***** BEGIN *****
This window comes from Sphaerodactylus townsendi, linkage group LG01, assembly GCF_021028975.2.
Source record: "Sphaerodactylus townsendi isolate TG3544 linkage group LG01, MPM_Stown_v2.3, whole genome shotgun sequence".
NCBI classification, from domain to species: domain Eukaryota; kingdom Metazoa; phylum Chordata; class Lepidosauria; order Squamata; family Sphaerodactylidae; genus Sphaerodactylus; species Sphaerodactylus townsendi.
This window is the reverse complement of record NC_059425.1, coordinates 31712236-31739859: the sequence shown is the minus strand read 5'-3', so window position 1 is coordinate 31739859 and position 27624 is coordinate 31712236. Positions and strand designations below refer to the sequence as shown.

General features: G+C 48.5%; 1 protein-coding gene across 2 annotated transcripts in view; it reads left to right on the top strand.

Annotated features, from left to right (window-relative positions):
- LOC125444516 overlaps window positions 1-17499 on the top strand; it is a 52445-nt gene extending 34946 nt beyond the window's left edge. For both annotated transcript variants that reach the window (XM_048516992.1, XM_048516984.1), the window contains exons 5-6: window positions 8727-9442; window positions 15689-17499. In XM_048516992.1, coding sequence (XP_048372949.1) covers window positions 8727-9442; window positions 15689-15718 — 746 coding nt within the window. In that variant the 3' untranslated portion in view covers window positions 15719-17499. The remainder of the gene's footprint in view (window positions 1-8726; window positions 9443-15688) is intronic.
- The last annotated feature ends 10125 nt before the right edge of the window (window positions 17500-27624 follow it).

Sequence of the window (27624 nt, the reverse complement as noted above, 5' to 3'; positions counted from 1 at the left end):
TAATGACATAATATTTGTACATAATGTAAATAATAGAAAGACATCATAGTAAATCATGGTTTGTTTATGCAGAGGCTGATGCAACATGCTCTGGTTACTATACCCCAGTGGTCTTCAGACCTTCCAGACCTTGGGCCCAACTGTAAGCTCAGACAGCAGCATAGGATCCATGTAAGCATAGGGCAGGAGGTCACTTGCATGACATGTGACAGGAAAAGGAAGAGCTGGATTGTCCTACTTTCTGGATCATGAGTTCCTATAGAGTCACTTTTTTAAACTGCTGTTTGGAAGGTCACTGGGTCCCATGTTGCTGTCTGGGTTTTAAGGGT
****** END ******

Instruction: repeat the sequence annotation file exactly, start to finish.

This window comes from Sphaerodactylus townsendi, linkage group LG01, assembly GCF_021028975.2.
Source record: "Sphaerodactylus townsendi isolate TG3544 linkage group LG01, MPM_Stown_v2.3, whole genome shotgun sequence".
NCBI classification, from domain to species: domain Eukaryota; kingdom Metazoa; phylum Chordata; class Lepidosauria; order Squamata; family Sphaerodactylidae; genus Sphaerodactylus; species Sphaerodactylus townsendi.
This window is the reverse complement of record NC_059425.1, coordinates 31712236-31739859: the sequence shown is the minus strand read 5'-3', so window position 1 is coordinate 31739859 and position 27624 is coordinate 31712236. Positions and strand designations below refer to the sequence as shown.

General features: G+C 48.5%; 1 protein-coding gene across 2 annotated transcripts in view; it reads left to right on the top strand.

Annotated features, from left to right (window-relative positions):
- LOC125444516 overlaps window positions 1-17499 on the top strand; it is a 52445-nt gene extending 34946 nt beyond the window's left edge. For both annotated transcript variants that reach the window (XM_048516992.1, XM_048516984.1), the window contains exons 5-6: window positions 8727-9442; window positions 15689-17499. In XM_048516992.1, coding sequence (XP_048372949.1) covers window positions 8727-9442; window positions 15689-15718 — 746 coding nt within the window. In that variant the 3' untranslated portion in view covers window positions 15719-17499. The remainder of the gene's footprint in view (window positions 1-8726; window positions 9443-15688) is intronic.
- The last annotated feature ends 10125 nt before the right edge of the window (window positions 17500-27624 follow it).

Sequence of the window (27624 nt, the reverse complement as noted above, 5' to 3'; positions counted from 1 at the left end):
TAATGACATAATATTTGTACATAATGTAAATAATAGAAAGACATCATAGTAAATCATGGTTTGTTTATGCAGAGGCTGATGCAACATGCTCTGGTTACTATACCCCAGTGGTCTTCAGACCTTCCAGACCTTGGGCCCAACTGTAAGCTCAGACAGCAGCATAGGATCCATGTAAGCATAGGGCAGGAGGTCACTTGCATGACATGTGACAGGAAAAGGAAGAGCTGGATTGTCCTACTTTCTGGATCATGAGTTCCTATAGAGTCACTTTTTTAAACTGCTGTTTGGAAGGTCACTGGGTCCCATGTTGCTGTCTGGGTTTTAAGGGT